Too many destination marketers seem to freeze in fear and wait until all their stakeholders, politicians or industry are on board. This is a perfect example of circular reasoning: Refusing to do something new until everyone agrees that it works, even though no one can know the new thing will work until they try it. How many times have we heard, “This should be the new direction, but our people are not there yet.”? Some people are afraid of transforming tourism because it means losing the perceived stability of business as usual. COVID-19 has made one thing clear: it’s no use going back to business as usual. In many places, old ways of business have already been lost. After this crisis resolves, the old usual won’t exist either – and that’s okay.
Others fear the financial fallout and a weakening of their legacies. But some signals of change from big business inspire courage. In the U.S., corporations have long been structured around shareholder primacy – the idea that “corporations exist principally to serve shareholders.” In August 2019, Business Roundtable, an association made up of the CEOs of some of America’s largest companies, including Apple, Walmart, and Marriott, released a new Statement on the Purpose of a Corporation. Their statement outlines “a modern standard for corporate responsibility” by emphasizing a fundamental commitment to all stakeholders. The list of stakeholders includes customers, employees, suppliers, communities and shareholders. “Each of our stakeholders is essential. We commit to deliver value to all of them, for the future success of our companies, our communities and our country.” Such leadership from the top matters because it sets the tone for a wider conversation about the roles of business and travel.
Some places and tourism destinations are already moving onward. We’ve written extensively about Tourism Bay of Plenty’s The Love of Tourism plan, which shows a path to regenerative tourism in New Zealand. Here are a few others:
- The Colorado Tourism Office and their partnership program with the Leave No Trace Center for Outdoor Ethics help visitors learn how to care for the outdoors as they explore.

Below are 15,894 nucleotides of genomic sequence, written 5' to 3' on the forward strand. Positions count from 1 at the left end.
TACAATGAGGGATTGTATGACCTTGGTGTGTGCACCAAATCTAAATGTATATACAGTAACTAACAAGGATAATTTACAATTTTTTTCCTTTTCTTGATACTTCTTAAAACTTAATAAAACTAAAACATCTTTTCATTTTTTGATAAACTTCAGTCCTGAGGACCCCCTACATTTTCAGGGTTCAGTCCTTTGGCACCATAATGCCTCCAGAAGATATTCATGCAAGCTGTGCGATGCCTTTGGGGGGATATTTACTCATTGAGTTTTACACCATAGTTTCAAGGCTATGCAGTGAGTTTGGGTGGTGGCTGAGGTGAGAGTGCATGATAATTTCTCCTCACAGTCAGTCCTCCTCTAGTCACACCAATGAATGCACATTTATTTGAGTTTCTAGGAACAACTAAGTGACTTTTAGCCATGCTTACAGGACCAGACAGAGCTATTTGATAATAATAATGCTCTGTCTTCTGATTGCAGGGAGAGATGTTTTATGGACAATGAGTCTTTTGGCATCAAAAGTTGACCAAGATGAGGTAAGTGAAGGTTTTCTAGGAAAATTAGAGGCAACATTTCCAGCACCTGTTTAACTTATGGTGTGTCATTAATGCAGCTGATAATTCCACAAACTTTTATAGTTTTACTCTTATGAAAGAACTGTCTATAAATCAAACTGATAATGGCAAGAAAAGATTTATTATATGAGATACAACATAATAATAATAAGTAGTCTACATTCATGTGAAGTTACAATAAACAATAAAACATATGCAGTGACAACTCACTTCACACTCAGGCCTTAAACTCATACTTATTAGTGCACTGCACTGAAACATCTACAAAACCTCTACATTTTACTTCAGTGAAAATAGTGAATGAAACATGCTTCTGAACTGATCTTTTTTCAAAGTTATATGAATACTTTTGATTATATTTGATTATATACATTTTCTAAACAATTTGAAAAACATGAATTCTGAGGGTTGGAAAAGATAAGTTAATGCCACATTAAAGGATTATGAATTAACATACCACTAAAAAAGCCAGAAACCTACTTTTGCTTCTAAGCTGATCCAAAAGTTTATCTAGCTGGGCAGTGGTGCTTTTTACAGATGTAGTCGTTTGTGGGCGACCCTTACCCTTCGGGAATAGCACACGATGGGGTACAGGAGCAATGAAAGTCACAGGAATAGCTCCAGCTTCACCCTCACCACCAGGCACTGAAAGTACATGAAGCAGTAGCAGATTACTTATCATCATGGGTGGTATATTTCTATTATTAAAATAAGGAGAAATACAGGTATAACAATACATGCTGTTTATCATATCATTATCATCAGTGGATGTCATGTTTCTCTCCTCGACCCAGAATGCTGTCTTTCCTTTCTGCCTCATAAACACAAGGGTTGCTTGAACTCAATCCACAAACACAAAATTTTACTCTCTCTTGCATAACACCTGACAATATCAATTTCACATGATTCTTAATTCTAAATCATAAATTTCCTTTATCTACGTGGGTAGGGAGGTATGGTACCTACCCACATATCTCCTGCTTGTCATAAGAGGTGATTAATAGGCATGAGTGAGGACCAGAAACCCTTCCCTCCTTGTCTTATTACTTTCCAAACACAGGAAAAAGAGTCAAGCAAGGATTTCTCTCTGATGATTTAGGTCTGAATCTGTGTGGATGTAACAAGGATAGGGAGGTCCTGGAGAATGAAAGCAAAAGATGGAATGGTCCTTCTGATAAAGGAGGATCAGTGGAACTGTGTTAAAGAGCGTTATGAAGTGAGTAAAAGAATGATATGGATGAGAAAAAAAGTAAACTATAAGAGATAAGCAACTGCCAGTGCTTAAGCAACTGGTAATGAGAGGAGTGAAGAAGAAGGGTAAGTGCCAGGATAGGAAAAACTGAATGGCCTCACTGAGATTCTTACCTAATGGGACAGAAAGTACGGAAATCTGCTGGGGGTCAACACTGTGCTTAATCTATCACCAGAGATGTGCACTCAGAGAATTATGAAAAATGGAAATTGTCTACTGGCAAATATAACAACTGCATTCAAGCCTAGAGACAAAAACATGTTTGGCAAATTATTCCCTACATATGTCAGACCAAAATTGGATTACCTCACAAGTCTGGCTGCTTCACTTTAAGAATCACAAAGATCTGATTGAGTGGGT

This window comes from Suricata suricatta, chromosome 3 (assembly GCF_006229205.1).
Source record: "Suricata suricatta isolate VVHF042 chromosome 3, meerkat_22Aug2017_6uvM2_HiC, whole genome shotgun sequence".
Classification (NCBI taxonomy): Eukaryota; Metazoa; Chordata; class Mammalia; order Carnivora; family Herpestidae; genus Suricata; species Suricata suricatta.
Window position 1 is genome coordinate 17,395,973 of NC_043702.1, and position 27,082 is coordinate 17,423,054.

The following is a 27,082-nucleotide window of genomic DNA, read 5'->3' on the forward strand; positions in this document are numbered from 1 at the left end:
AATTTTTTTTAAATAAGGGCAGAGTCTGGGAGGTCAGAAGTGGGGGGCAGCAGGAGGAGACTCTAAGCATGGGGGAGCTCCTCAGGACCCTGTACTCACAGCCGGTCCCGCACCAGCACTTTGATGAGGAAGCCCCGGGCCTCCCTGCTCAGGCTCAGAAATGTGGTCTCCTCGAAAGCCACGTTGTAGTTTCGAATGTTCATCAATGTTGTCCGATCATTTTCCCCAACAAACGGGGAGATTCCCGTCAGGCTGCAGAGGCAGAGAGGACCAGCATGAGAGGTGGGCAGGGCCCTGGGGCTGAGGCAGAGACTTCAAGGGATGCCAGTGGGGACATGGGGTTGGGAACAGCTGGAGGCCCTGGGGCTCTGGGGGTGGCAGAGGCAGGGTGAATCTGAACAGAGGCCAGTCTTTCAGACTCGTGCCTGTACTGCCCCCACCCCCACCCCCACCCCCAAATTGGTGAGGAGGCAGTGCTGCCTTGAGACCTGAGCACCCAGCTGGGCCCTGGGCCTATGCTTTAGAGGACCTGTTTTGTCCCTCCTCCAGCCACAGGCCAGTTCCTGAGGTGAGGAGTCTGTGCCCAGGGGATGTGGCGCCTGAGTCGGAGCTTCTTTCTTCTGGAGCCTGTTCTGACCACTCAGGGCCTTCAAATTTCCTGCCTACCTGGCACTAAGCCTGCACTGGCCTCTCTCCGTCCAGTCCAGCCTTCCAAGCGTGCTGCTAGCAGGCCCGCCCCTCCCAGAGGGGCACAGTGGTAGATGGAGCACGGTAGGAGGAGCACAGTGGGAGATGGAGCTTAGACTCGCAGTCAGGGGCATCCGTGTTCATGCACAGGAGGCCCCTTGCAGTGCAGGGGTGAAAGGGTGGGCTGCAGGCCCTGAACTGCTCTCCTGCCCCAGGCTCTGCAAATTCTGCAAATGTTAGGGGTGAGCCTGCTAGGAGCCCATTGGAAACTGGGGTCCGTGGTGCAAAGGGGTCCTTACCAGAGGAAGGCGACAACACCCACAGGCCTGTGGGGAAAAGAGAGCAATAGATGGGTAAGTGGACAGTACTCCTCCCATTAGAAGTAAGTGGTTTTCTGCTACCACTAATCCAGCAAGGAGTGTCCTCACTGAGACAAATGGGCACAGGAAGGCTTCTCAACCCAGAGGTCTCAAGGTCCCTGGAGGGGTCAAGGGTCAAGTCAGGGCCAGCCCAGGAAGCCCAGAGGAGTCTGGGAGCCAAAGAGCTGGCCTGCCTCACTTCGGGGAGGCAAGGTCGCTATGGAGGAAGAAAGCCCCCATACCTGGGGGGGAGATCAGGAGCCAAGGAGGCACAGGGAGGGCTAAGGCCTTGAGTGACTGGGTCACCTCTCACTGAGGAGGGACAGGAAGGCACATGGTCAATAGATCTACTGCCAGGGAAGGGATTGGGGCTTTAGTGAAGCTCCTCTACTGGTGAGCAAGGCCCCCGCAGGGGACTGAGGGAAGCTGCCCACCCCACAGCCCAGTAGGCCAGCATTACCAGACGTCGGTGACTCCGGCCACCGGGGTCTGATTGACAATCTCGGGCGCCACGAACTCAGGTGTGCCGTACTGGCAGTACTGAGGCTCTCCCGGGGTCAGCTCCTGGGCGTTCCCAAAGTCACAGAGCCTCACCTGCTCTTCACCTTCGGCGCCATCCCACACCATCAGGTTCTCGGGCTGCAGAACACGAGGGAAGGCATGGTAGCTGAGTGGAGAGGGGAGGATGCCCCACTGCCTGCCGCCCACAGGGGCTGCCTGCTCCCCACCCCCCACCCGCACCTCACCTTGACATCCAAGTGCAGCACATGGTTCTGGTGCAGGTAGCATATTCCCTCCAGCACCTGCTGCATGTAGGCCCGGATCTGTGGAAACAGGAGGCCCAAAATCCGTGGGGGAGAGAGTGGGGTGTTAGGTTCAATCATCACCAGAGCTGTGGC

- The city of Amsterdam is using the doughnut model of economics from Kate Raworth of Oxford University’s Environmental Change Institute as a way to better harmonize the economy with the environment following COVID-19.
- The Central-Eastern European Treaty Organization (CEETO) is a transnational European initiative that enables tourism to protect the environment and preserve the natural assets that draw so many travellers.
- The worldwide hospitality company Accor has partnered with To Good to Go in a program to reduce food waste across hundreds of hotels.
Places and organizations like these are not only working to flatten the COVID-19 curve, they’re also applying that urgency and sense of responsibility to their role in battling the climate crisis.
The way global business is done must change to operate within the Earth’s capacity.
One way to overcome fear within your DMO and among your stakeholders is to collectively build a tourism strategy that leads to outcomes like those listed above. At Destination Think, our strategic model for DMOs during the pandemic has three stages: mitigate, restart and reimagine. Many places have invested in mitigation strategies and are pursuing a tourism restart.
In this incredibly challenging time, it is important to grieve the losses to human life and well-being. The pandemic has revealed that our communities and places are vulnerable. Economic wounds will also need time to heal.
The depth of the tragedy emphasizes that reimagining is urgently needed. To reimagine together is to build resiliency for the long term. Finding empathy with tourism stakeholders is going to be a critical skill for the 2020s. A successful strategy to reimagine tourism will help your DMO allay fears that stem from not knowing how to implement change, which new ideas to use, which should be removed, and what skill sets will be necessary. No one can avoid uncertainty, but everyone can manage it with the courage that comes from mutual support.
A strategy to reimagine tourism will show your stakeholders how the future of travel might look – with their full participation.
Frank Cuypers’ next article will outline a few ways your DMO and policymakers can push past fear and make change possible following the crisis. Until then, here are some more resources to help you think strategically through COVID-19.
Strategic planning for your DMO
- 3 recovery phases for your destination and DMO: Mitigate, restart, reimagine
- 4 takeaways for your DMO’s strategic planning during COVID-19
- Beyond COVID-19: Strategic thinking to prepare your DMO for the future
- Mitigate COVID-19’s impact on your destination: Phase 1 of 3
- Community leadership: 4 ways your DMO can rise to the moment
- COVID-19 Q+A: How can my DMO engage stakeholders during a constant crisis?
- Restart your destination’s tourism industry: Phase 2 of 3
- Your DMO’s role in the slow-motion tourism restart
- Should your DMO urge domestic travel right now?
- Reimagine what tourism and travel can become: Phase 3 of 3
- Reimagining travel means preventing tourism leakage
- 6 ways destinations are inventing a better life after COVID-19
Feature image credit: Marcus Spiske, Unsplash